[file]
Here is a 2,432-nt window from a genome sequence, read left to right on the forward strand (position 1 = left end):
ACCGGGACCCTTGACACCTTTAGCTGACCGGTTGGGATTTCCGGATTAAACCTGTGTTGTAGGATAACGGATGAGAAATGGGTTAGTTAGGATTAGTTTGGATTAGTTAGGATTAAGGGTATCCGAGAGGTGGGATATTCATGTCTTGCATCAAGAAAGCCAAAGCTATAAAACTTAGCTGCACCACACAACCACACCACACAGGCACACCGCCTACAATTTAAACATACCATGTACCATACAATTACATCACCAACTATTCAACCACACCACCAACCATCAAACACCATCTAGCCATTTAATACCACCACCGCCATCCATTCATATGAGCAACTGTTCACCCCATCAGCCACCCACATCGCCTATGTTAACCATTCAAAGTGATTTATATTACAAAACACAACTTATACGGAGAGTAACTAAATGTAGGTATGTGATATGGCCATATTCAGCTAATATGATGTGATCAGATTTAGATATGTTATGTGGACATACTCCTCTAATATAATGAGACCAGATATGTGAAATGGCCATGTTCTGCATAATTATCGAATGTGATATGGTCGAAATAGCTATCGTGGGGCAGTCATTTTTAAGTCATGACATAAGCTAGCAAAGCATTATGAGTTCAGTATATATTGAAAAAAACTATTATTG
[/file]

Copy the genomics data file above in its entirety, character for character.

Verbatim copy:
Here is a 2,432-nt window from a genome sequence, read left to right on the forward strand (position 1 = left end):
ACCGGGACCCTTGACACCTTTAGCTGACCGGTTGGGATTTCCGGATTAAACCTGTGTTGTAGGATAACGGATGAGAAATGGGTTAGTTAGGATTAGTTTGGATTAGTTAGGATTAAGGGTATCCGAGAGGTGGGATATTCATGTCTTGCATCAAGAAAGCCAAAGCTATAAAACTTAGCTGCACCACACAACCACACCACACAGGCACACCGCCTACAATTTAAACATACCATGTACCATACAATTACATCACCAACTATTCAACCACACCACCAACCATCAAACACCATCTAGCCATTTAATACCACCACCGCCATCCATTCATATGAGCAACTGTTCACCCCATCAGCCACCCACATCGCCTATGTTAACCATTCAAAGTGATTTATATTACAAAACACAACTTATACGGAGAGTAACTAAATGTAGGTATGTGATATGGCCATATTCAGCTAATATGATGTGATCAGATTTAGATATGTTATGTGGACATACTCCTCTAATATAATGAGACCAGATATGTGAAATGGCCATGTTCTGCATAATTATCGAATGTGATATGGTCGAAATAGCTATCGTGGGGCAGTCATTTTTAAGTCATGACATAAGCTAGCAAAGCATTATGAGTTCAGTATATATTGAAAAAAACTATTATTG